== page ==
Simcha Feuerman
Psychology, Torah and the Daf Yomi

The Blues Don’t Always Have to Bring You Down Sotah 17 Psychology of the Daf

Our Gemara on Amud Aleph discusses a mystical meditation that is inspired by the blue-like techeiles thread in the tzitzis:

מִפְּנֵי שֶׁהַתְּכֵלֶת דּוֹמֶה לַיָּם, וְיָם דּוֹמֶה לָרָקִיעַ, וְרָקִיעַ דּוֹמֶה לְכִסֵּא הַכָּבוֹד — שֶׁנֶּאֱמַר: ״וַיִּרְאוּ אֵת אֱלֹהֵי יִשְׂרָאֵל וְתַחַת רַגְלָיו כְּמַעֲשֵׂה לִבְנַת הַסַּפִּיר וּכְעֶצֶם הַשָּׁמַיִם לָטֹהַר״, וּכְתִיב: ״כְּמַרְאֵה אֶבֶן סַפִּיר דְּמוּת כִּסֵּא״.

It is because sky-blue dye is similar in its color to the sea, and the sea is similar to the sky, and the sky is similar to the Throne of Glory, as it is stated: “And they saw the God of Israel; and there was under His feet the like of a paved work of sapphire stone, and the like of the very heaven for clearness” (Exodus 24:10). This verse shows that the heavens are similar to sapphire, and it is written: “And above the firmament that was over their heads was the likeness of a throne, as the appearance of a sapphire stone” (Ezekiel 1:26). Therefore, the throne is similar to the heavens. The color of sky blue dye acts as an indication of the bond between the Jewish people and the Divine Presence.

Tosafos quotes a Yerushalmi (Berachos ch. 1) with a slightly different list:

שֶׁהַתְּכֵלֶת דּוֹמֶה לְיָם. וְהַיָּם דּוֹמֶה לַעֲשָׂבִים. וְעֲשָׂבִים דּוֹמִין לָרָקִיעַ. וְרָקִיעַ דּוֹמֶה לְכִסֵּא הַכָּבוֹד. וְהַכִּסֵּא דּוֹמֶה לְסַפִּיר דִּכְתִיב וָאֶרְאֶה וְהִנֵּה עַל הָרָקִיעַ אֲשֶׁר עַל רֹאשׁ הַכְּרוּבִים כְּאֶבֶן סַפִּיר כְּמַרְאֵה דְּמוּת כִּסֵּא.

tĕkhelet is similar to the sea. But the sea is similar to grasses, grasses are similar to the sky, the sky is similar to the Throne of Glory, and the Throne is similar to sapphire, as it is written (Ez. 10:1): “I saw, and here by the spread that was on top of the Cherubim like sapphire stone, the looks of the form of the Throne.”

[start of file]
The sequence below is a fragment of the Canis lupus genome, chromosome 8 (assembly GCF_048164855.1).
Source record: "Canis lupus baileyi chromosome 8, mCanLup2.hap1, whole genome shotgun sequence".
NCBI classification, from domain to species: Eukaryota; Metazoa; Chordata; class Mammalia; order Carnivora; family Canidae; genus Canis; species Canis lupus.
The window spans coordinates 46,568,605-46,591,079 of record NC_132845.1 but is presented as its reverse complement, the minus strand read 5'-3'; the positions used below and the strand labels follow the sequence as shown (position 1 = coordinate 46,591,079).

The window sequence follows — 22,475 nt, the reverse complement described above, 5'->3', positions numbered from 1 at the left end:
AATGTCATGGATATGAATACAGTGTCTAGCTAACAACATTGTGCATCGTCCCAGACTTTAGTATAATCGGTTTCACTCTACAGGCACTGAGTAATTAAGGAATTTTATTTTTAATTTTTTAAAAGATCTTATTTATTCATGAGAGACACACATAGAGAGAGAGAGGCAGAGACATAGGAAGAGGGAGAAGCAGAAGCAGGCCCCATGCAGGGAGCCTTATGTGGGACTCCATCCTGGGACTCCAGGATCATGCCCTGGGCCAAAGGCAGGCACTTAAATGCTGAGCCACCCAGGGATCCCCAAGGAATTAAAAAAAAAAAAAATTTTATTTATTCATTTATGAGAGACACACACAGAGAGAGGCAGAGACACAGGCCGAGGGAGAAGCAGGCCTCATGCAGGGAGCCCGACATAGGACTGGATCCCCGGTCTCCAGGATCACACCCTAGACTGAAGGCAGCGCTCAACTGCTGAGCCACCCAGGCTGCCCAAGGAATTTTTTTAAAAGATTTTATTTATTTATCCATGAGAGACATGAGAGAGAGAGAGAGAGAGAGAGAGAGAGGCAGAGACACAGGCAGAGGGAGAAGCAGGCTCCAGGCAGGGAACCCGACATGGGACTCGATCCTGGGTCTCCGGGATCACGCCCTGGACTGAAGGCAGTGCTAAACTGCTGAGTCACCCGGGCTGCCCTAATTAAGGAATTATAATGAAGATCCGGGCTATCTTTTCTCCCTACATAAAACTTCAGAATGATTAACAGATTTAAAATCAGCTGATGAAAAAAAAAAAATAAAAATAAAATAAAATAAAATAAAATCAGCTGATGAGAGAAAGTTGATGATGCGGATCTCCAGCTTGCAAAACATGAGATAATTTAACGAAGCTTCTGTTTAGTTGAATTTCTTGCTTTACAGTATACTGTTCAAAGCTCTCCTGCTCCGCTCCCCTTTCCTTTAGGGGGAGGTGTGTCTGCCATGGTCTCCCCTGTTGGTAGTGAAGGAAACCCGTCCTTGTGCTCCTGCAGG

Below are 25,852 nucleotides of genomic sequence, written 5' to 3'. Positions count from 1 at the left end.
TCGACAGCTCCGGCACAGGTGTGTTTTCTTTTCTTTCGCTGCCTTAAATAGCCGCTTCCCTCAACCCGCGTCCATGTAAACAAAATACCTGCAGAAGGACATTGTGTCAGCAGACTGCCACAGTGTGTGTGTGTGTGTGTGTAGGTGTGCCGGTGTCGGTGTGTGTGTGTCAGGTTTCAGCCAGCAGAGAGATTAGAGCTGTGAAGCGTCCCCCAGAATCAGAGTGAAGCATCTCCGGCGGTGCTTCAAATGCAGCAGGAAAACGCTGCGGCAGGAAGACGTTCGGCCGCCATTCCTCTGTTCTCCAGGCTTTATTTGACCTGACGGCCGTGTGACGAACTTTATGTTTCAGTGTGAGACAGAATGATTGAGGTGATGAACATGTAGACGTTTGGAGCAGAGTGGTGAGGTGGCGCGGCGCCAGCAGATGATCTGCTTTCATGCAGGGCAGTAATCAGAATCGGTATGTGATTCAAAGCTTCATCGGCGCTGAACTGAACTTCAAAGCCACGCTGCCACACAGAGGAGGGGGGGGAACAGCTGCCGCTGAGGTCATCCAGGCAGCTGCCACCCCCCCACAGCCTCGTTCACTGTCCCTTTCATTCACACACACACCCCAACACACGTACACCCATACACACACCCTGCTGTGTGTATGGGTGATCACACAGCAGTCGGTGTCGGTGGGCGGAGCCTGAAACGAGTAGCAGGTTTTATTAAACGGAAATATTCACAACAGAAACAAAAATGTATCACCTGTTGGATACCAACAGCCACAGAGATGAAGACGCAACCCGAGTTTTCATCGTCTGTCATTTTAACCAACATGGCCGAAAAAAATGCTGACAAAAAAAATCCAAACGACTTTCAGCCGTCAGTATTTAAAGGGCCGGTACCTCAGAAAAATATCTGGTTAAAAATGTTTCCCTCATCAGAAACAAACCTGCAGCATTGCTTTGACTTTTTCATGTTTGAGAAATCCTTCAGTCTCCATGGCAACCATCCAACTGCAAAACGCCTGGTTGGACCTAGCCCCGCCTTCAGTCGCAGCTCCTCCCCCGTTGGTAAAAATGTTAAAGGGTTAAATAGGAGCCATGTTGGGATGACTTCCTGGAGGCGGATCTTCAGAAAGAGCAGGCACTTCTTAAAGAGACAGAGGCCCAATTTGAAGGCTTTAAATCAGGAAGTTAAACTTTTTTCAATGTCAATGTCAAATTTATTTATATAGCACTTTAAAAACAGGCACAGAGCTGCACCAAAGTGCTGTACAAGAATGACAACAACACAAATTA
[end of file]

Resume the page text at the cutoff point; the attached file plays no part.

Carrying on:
What is the difference between the enumeration of the Bavli versus Yerushalmi? In terms of content, the Yerushalmi adds grasses, as well as sapphire. In terms of process, we can look at it as follows: In the Bavli, we follow a straight trajectory upward. We go from meditating on the blue thread, to the sea, to the heavens, to the Holy Throne. However, according to the Yerushalmi the trajectory seems to be going one step, lower and more earthy, and then rising one step higher. We go from the blue thread to the sea to the grasses, then we rise up to the heavens to the Holy Throne, and ultimately to the (heavenly) sapphire.

I would like to suggest that מר אמר חדא ומר אמר חדא ולא פליגי

Each one is making a distinct statement, and they do not actually disagree.

The Bavli is referring to the ideal spiritual journey, which hopefully is a continuous upward trajectory. However, the Yerushalmi is referring to the trajectory of the baal teshuva, which has ups and downs. This is represented by going one step lower to meditate on the grasses.

A proof that I might be correct in this interpretation comes from the following teaching in Berachos 34b:

אָמַר רַבִּי אֲבָהוּ: מָקוֹם שֶׁבַּעֲלֵי תְשׁוּבָה עוֹמְדִין — צַדִּיקִים גְּמוּרִים אֵינָם עוֹמְדִין, שֶׁנֶּאֱמַר: ״שָׁלוֹם שָׁלוֹם לָרָחוֹק וְלַקָּרוֹב״. ״לָרָחוֹק״ בְּרֵישָׁא, וַהֲדַר ״לַקָּרוֹב״.

Rabbi Abbahu said: In the place where penitents stand, even the full-fledged righteous do not stand, as it is stated: “Peace, peace upon him who is far and him who is near.” Peace and greeting is extended first to him who is far, the penitent, and only thereafter is peace extended to him who is near, the full-fledged righteous.

Thus, in the Yerushalmi’s version, because it is a baal teshuva, he ascends even higher to that of the heavenly sapphire. (It is notable that Rabbi Avahu was a Palestinian Amora.)

About the Author
Rabbi, Psychotherapist with 30 years experience specializing in high conflict couples and families.
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